This is now Part 3 in a series! If you missed Part 2, then you can find it here Part 1 is available here.
Technically, you are a professional if you are able to make a living out of whatever it is you do.
That fact alone, however, does not make you professional.
I’ve written before about the way you present yourself to potential employers. This is another way you can deny yourself an interview without even trying.
I see all sorts of documents on a daily basis that have even the most basic spelling and grammatical errors in them. In the era we live in, where almost everything is created using a computer, how hard is it to run the spellchecker if your grasp of the language is that poor? Most software also has a grammar checker, and will walk you through why it recognises your grammar as being erroneous, not just that it is so.
At an interview just the other day, I had a discussion with the interviewer over CV rejection techniques. The main cited reason I have heard for this, is poor spelling and grammar. So why do so many people continue to let themselves down over something so easily rectified?
I can sympathise that fitting in job applications around an otherwise busy and hectic life can be troublesome, and will be the first to admit that I have filled in applications well past midnight. It will come as no surprise then, to hear that I have never got an interview from one of those applications, let alone been offered the job!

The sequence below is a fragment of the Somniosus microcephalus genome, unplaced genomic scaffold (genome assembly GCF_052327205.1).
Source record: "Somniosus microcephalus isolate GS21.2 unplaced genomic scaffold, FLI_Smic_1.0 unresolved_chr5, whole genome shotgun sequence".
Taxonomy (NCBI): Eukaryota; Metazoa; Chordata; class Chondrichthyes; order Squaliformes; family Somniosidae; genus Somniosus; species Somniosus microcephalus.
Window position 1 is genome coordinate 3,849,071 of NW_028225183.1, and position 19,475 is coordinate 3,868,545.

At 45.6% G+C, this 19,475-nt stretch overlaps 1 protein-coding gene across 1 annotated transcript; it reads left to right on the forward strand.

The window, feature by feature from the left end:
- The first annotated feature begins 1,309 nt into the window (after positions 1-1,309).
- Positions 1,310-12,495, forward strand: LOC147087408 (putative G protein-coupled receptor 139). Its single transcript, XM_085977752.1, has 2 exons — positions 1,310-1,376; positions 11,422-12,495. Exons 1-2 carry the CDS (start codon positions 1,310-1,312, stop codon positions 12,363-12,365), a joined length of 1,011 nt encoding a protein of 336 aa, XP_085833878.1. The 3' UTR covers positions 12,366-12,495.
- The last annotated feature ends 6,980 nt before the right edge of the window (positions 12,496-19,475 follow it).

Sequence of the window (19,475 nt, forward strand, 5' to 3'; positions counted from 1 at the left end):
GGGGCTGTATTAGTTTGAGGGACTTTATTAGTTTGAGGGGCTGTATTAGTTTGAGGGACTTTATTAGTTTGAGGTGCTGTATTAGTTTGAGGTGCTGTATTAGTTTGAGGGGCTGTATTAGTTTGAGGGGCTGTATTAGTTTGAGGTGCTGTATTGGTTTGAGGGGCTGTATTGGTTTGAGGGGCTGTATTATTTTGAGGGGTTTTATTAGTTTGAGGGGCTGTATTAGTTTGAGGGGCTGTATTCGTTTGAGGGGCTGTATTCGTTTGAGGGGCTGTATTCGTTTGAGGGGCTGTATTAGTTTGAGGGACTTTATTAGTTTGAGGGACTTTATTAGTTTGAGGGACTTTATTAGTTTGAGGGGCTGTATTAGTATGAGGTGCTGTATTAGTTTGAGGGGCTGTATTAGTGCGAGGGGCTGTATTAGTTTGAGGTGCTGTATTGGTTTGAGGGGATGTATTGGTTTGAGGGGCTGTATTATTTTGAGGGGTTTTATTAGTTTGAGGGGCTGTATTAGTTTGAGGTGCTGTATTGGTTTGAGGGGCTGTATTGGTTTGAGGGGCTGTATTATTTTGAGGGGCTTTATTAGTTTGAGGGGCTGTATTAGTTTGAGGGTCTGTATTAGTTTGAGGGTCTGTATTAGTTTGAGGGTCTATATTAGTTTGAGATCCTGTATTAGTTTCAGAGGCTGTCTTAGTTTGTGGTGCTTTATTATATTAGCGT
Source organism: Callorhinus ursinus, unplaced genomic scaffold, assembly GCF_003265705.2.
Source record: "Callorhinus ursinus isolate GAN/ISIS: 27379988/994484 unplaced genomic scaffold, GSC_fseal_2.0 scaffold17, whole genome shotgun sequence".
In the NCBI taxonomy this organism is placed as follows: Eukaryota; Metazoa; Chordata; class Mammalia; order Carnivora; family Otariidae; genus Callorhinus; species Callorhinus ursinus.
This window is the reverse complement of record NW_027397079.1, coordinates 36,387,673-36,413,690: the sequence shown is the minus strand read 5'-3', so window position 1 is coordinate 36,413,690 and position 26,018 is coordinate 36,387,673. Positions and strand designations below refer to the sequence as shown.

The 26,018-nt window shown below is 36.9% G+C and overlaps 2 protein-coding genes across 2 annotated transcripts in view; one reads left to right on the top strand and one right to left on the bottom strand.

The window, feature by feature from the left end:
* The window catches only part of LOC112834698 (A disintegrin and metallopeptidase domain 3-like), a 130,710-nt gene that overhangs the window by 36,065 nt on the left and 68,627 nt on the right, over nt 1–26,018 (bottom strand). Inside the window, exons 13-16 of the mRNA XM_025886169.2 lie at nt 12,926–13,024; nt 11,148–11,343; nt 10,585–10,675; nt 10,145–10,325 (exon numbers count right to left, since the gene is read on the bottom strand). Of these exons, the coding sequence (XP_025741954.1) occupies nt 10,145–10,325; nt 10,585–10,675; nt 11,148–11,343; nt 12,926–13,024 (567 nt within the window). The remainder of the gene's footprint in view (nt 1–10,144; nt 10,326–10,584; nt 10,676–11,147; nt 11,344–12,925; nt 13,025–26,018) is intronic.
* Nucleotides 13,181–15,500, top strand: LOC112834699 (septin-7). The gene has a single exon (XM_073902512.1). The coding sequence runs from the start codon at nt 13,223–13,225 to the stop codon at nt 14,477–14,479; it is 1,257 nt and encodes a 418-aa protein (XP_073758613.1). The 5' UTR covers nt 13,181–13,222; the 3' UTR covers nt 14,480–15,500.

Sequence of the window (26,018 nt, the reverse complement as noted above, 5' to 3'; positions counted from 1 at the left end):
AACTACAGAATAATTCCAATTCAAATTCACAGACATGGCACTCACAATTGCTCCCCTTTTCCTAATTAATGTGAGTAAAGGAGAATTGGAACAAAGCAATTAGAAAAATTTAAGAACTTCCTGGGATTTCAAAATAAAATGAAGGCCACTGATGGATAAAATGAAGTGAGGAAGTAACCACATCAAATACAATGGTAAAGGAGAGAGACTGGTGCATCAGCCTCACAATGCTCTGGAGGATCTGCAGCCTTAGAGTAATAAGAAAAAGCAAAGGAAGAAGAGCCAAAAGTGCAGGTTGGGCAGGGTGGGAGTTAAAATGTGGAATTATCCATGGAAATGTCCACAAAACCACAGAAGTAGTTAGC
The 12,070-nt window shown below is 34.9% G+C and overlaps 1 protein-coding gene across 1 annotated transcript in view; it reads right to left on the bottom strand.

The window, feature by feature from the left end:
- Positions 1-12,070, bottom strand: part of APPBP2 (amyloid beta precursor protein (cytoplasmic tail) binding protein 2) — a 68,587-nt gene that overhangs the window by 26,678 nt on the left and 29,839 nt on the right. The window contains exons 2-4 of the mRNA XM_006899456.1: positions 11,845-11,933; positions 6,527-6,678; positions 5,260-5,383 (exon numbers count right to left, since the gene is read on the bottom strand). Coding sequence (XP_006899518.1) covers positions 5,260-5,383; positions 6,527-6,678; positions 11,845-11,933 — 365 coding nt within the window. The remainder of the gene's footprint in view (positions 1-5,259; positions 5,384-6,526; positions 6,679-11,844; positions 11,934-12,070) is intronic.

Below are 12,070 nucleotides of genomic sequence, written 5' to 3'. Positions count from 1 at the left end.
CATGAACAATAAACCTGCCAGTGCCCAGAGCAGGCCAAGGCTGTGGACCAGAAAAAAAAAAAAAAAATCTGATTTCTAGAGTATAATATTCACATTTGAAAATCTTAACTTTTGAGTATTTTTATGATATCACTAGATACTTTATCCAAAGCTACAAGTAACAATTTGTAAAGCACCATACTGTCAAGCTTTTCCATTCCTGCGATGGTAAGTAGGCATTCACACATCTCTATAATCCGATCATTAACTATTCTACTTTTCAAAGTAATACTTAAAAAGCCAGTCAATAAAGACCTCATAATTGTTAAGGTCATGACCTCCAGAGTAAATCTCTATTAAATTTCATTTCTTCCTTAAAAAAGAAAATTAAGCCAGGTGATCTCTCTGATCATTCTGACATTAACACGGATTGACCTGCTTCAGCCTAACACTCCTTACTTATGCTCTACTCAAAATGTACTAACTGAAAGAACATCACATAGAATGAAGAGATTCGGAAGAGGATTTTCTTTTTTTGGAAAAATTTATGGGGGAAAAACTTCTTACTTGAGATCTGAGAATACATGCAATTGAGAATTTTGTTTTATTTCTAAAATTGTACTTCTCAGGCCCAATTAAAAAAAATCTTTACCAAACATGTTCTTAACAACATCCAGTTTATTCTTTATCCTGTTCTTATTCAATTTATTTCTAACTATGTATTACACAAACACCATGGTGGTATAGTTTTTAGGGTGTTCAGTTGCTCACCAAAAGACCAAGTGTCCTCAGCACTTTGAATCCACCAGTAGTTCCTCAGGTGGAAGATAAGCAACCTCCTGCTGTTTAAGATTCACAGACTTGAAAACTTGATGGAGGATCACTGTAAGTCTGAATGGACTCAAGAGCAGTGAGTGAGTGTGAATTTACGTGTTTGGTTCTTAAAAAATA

How people present themselves is something that continually amazes me. From the badly spelled application, to the scruffy dressing for an interview, right through to the inappropriate language during a meeting, the lack of care and attention to detail is staggering.
If you have not put in the effort to ensure your letter is spelled correctly, or you have not felt the need to dress smartly for an interview, why should your interviewer waste his time? If you don’t seem to care, they can only assume that you will never do so.
Most people make a judgement about someone within the first 30 seconds of contact with them. If your first 30 seconds’ contact with someone is a badly spelled letter, how does that portray you?
Professionalism requires a certain amount of perfectionism. If you have no interest in getting things right, and making things the best they can be, then you would have no reason to want to portray yourself in the best possible light. The Theatre industry however, is full of such perfectionists. “The show must go on…”? Even in the face of complete failure, most backstage staff (and performers too) will continue to work right up to the curtain should they need to. And why? Because they want the show to be the best it possibly can.
Yet there is this impasse between these two worlds. If you have that passion for Theatre, and you have the attention to detail to remove that LX tape from the black leg as you walk past, then tell your potential employers! Being brilliant at your job will not (alone) get you an interview.
Being professional comes in many shapes and guises. It is ensuring you always turn up 5 minutes early. It is making sure you are dressed appropriately, and have with you what you will need. It is knowing when to keep your mouth shut. Above all else, I would argue, it is being aware of the situation around you.
Subscribe to my RSS feed here to be sure not to miss future updates! If you prefer, you can follow me on Twitter